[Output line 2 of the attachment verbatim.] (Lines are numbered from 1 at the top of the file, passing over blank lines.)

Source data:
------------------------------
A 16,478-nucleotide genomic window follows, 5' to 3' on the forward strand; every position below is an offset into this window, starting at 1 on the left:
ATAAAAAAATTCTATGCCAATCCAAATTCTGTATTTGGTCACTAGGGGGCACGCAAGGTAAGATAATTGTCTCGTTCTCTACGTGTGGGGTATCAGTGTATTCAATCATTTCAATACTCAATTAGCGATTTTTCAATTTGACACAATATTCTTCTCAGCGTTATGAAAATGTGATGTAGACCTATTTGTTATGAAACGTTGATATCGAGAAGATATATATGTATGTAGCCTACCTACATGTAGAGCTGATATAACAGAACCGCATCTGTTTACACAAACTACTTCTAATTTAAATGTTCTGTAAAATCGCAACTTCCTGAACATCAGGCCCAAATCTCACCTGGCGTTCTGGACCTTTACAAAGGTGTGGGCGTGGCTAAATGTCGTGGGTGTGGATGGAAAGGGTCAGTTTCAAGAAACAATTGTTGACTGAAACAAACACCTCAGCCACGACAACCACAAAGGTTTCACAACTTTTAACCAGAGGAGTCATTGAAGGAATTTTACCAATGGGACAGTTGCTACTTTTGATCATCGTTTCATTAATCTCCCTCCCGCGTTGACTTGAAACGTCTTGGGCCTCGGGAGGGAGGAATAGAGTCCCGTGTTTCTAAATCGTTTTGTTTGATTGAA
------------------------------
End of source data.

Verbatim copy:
ATAAAAAAATTCTATGCCAATCCAAATTCTGTATTTGGTCACTAGGGGGCACGCAAGGTAAGATAATTGTCTCGTTCTCTACGTGTGGGGTATCAGTGTATTCAATCATTTCAATACTCAATTAGCGATTTTTCAATTTGACACAATATTCTTCTCAGCGTTATGAAAATGTGATGTAGACCTATTTGTTATGAAACGTTGATATCGAGAAGATATATATGTATGTAGCCTACCTACATGTAGAGCTGATATAACAGAACCGCATCTGTTTACACAAACTACTTCTAATTTAAATGTTCTGTAAAATCGCAACTTCCTGAACATCAGGCCCAAATCTCACCTGGCGTTCTGGACCTTTACAAAGGTGTGGGCGTGGCTAAATGTCGTGGGTGTGGATGGAAAGGGTCAGTTTCAAGAAACAATTGTTGACTGAAACAAACACCTCAGCCACGACAACCACAAAGGTTTCACAACTTTTAACCAGAGGAGTCATTGAAGGAATTTTACCAATGGGACAGTTGCTACTTTTGATCATCGTTTCATTAATCTCCCTCCCGCGTTGACTTGAAACGTCTTGGGCCTCGGGAGGGAGGAATAGAGTCCCGTGTTTCTAAATCGTTTTGTTTGATTGAA